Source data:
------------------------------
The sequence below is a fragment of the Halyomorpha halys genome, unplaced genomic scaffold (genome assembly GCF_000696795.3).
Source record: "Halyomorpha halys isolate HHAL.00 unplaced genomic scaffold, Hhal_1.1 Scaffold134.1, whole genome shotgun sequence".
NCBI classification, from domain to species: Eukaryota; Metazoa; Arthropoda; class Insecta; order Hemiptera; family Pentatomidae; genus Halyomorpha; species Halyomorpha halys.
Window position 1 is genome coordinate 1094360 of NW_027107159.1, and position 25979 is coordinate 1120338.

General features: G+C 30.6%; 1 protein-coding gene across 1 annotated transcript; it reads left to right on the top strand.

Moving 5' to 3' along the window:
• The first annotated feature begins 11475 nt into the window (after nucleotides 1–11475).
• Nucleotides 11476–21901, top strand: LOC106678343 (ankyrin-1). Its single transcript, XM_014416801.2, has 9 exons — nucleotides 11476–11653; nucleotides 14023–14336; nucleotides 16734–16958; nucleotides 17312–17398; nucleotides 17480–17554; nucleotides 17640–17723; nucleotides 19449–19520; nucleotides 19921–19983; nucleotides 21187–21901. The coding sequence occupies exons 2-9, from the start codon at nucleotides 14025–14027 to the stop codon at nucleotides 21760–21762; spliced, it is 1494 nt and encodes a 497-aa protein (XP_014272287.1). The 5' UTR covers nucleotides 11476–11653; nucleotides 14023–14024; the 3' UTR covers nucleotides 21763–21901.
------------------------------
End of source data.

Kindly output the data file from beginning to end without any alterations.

The sequence below is a fragment of the Halyomorpha halys genome, unplaced genomic scaffold (genome assembly GCF_000696795.3).
Source record: "Halyomorpha halys isolate HHAL.00 unplaced genomic scaffold, Hhal_1.1 Scaffold134.1, whole genome shotgun sequence".
NCBI classification, from domain to species: Eukaryota; Metazoa; Arthropoda; class Insecta; order Hemiptera; family Pentatomidae; genus Halyomorpha; species Halyomorpha halys.
Window position 1 is genome coordinate 1094360 of NW_027107159.1, and position 25979 is coordinate 1120338.

General features: G+C 30.6%; 1 protein-coding gene across 1 annotated transcript; it reads left to right on the top strand.

Moving 5' to 3' along the window:
• The first annotated feature begins 11475 nt into the window (after nucleotides 1–11475).
• Nucleotides 11476–21901, top strand: LOC106678343 (ankyrin-1). Its single transcript, XM_014416801.2, has 9 exons — nucleotides 11476–11653; nucleotides 14023–14336; nucleotides 16734–16958; nucleotides 17312–17398; nucleotides 17480–17554; nucleotides 17640–17723; nucleotides 19449–19520; nucleotides 19921–19983; nucleotides 21187–21901. The coding sequence occupies exons 2-9, from the start codon at nucleotides 14025–14027 to the stop codon at nucleotides 21760–21762; spliced, it is 1494 nt and encodes a 497-aa protein (XP_014272287.1). The 5' UTR covers nucleotides 11476–11653; nucleotides 14023–14024; the 3' UTR covers nucleotides 21763–21901.